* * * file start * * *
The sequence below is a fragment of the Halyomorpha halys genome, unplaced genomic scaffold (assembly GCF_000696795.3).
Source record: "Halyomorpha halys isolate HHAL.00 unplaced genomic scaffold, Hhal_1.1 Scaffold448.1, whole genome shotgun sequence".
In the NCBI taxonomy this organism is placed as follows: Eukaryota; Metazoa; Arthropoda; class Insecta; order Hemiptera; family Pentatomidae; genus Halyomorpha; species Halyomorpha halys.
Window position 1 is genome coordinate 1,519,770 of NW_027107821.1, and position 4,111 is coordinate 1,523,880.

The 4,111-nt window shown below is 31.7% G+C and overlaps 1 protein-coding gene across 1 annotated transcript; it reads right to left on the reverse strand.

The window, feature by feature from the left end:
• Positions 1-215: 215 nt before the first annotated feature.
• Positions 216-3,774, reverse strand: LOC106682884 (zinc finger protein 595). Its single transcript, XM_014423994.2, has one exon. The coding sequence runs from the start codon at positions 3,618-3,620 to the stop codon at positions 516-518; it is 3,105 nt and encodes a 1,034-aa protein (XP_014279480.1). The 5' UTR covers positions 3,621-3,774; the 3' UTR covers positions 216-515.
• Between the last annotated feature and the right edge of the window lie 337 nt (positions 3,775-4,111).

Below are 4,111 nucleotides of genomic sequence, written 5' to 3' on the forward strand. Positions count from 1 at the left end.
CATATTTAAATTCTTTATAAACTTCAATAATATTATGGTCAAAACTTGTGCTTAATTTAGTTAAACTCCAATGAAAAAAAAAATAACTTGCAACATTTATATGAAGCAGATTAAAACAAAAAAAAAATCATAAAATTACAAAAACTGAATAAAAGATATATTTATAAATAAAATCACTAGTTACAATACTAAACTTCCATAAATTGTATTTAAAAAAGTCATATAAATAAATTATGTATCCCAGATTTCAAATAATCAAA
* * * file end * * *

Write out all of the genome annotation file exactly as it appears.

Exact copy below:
The sequence below is a fragment of the Halyomorpha halys genome, unplaced genomic scaffold (assembly GCF_000696795.3).
Source record: "Halyomorpha halys isolate HHAL.00 unplaced genomic scaffold, Hhal_1.1 Scaffold448.1, whole genome shotgun sequence".
In the NCBI taxonomy this organism is placed as follows: Eukaryota; Metazoa; Arthropoda; class Insecta; order Hemiptera; family Pentatomidae; genus Halyomorpha; species Halyomorpha halys.
Window position 1 is genome coordinate 1,519,770 of NW_027107821.1, and position 4,111 is coordinate 1,523,880.

The 4,111-nt window shown below is 31.7% G+C and overlaps 1 protein-coding gene across 1 annotated transcript; it reads right to left on the reverse strand.

The window, feature by feature from the left end:
• Positions 1-215: 215 nt before the first annotated feature.
• Positions 216-3,774, reverse strand: LOC106682884 (zinc finger protein 595). Its single transcript, XM_014423994.2, has one exon. The coding sequence runs from the start codon at positions 3,618-3,620 to the stop codon at positions 516-518; it is 3,105 nt and encodes a 1,034-aa protein (XP_014279480.1). The 5' UTR covers positions 3,621-3,774; the 3' UTR covers positions 216-515.
• Between the last annotated feature and the right edge of the window lie 337 nt (positions 3,775-4,111).

Below are 4,111 nucleotides of genomic sequence, written 5' to 3' on the forward strand. Positions count from 1 at the left end.
CATATTTAAATTCTTTATAAACTTCAATAATATTATGGTCAAAACTTGTGCTTAATTTAGTTAAACTCCAATGAAAAAAAAAATAACTTGCAACATTTATATGAAGCAGATTAAAACAAAAAAAAAATCATAAAATTACAAAAACTGAATAAAAGATATATTTATAAATAAAATCACTAGTTACAATACTAAACTTCCATAAATTGTATTTAAAAAAGTCATATAAATAAATTATGTATCCCAGATTTCAAATAATCAAA